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Benford's law

Observation that in many real-life datasets, the leading digit is likely to be small / From Wikipedia, the free encyclopedia

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Benford's law, also known as the Newcomb–Benford law, the law of anomalous numbers, or the first-digit law, is an observation that in many real-life sets of numerical data, the leading digit is likely to be small.[1] In sets that obey the law, the number 1 appears as the leading significant digit about 30% of the time, while 9 appears as the leading significant digit less than 5% of the time. If the digits were distributed uniformly, they would each occur about 11.1% of the time.[2] Benford's law also makes predictions about the distribution of second digits, third digits, digit combinations, and so on.

A sequence of decreasing blue bars against a light gray grid background
The distribution of first digits, according to Benford's law. Each bar represents a digit, and the height of the bar is the percentage of numbers that start with that digit.
Frequency of first significant digit of physical constants plotted against Benford's law

The graph to the right shows Benford's law for base 10, one of infinitely many cases of a generalized law regarding numbers expressed in arbitrary (integer) bases, which rules out the possibility that the phenomenon might be an artifact of the base-10 number system. Further generalizations published in 1995[3] included analogous statements for both the nth leading digit and the joint distribution of the leading n digits, the latter of which leads to a corollary wherein the significant digits are shown to be a statistically dependent quantity.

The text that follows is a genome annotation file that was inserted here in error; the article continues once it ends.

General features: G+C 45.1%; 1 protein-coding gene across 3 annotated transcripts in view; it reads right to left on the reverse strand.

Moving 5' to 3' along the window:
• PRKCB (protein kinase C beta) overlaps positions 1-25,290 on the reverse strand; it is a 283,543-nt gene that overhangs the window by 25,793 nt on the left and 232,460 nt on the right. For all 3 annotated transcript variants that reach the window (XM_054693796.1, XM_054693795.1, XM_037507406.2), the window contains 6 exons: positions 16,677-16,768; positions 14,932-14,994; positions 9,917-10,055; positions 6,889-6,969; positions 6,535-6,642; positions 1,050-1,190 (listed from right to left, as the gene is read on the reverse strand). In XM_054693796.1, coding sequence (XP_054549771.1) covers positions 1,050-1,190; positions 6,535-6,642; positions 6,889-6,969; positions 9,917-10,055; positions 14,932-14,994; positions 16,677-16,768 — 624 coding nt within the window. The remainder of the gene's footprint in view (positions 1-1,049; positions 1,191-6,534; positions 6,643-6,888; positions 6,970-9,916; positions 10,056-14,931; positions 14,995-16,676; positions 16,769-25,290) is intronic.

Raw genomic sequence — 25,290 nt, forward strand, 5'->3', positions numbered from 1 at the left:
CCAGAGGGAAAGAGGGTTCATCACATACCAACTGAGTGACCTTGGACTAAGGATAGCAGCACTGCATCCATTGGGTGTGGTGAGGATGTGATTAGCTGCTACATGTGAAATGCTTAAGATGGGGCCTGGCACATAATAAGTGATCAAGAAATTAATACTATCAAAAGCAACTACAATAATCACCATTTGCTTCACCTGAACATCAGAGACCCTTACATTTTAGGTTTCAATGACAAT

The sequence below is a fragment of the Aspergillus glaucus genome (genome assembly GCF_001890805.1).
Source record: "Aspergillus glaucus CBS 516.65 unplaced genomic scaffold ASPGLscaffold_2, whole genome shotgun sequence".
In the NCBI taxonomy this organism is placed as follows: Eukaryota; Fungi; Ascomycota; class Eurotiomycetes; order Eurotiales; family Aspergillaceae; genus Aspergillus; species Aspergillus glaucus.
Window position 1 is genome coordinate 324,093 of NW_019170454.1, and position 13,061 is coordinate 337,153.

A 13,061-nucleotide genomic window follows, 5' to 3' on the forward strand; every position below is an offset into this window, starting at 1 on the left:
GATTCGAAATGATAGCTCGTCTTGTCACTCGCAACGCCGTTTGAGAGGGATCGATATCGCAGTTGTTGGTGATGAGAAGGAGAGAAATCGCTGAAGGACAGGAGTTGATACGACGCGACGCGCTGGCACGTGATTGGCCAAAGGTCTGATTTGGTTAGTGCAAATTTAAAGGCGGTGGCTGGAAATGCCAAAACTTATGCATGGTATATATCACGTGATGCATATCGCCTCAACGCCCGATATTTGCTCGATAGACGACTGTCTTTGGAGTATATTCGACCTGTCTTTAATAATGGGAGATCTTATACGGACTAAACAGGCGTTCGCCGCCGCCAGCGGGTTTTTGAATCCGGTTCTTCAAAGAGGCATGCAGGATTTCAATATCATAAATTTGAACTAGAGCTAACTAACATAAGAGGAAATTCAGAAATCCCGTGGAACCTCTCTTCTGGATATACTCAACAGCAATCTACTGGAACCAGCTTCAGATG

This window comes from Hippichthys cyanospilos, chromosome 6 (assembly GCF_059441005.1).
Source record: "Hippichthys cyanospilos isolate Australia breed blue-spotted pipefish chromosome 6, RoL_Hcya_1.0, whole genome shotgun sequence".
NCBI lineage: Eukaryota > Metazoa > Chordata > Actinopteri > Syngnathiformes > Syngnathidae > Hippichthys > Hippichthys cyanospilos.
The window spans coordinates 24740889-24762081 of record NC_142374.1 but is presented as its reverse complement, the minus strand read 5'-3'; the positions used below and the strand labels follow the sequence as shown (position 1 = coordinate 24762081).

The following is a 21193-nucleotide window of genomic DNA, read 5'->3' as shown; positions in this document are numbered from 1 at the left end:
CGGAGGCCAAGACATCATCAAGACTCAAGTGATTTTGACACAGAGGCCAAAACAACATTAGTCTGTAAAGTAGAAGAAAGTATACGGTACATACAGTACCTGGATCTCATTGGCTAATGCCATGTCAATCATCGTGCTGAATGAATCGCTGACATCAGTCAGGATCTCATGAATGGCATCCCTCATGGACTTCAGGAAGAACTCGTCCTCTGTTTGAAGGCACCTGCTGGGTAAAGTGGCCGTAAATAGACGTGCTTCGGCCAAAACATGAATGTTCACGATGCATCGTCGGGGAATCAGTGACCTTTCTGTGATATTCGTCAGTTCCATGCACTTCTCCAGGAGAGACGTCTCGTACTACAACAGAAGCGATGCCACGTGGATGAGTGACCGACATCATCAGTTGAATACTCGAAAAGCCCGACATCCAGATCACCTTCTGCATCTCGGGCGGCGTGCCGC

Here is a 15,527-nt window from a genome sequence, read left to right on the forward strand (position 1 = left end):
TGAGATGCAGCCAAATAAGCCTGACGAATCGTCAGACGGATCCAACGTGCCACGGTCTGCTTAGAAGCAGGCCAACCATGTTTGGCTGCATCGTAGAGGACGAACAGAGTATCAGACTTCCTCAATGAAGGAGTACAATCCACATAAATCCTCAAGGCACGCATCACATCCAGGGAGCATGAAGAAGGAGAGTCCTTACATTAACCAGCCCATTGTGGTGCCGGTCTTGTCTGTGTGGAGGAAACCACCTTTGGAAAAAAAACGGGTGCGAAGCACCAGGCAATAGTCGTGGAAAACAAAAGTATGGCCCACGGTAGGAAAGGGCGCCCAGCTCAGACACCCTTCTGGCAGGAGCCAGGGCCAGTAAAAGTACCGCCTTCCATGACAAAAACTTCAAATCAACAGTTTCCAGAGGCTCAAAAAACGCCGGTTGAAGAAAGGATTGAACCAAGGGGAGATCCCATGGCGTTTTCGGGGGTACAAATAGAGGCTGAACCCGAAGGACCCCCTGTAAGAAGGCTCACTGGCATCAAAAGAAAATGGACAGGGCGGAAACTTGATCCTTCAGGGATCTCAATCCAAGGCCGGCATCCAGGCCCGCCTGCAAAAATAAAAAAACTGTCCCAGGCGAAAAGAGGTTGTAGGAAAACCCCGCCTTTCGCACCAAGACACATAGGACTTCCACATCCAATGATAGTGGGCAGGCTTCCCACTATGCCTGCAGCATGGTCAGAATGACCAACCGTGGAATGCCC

It has been shown that this result applies to a wide variety of data sets, including electricity bills, street addresses, stock prices, house prices, population numbers, death rates, lengths of rivers, and physical and mathematical constants.[4] Like other general principles about natural data—for example, the fact that many data sets are well approximated by a normal distribution—there are illustrative examples and explanations that cover many of the cases where Benford's law applies, though there are many other cases where Benford's law applies that resist simple explanations.[5][6] Benford's Law tends to be most accurate when values are distributed across multiple orders of magnitude, especially if the process generating the numbers is described by a power law (which is common in nature).

The law is named after physicist Frank Benford, who stated it in 1938 in an article titled "The Law of Anomalous Numbers",[7] although it had been previously stated by Simon Newcomb in 1881.[8][9]

The law is similar in concept, though not identical in distribution, to Zipf's law.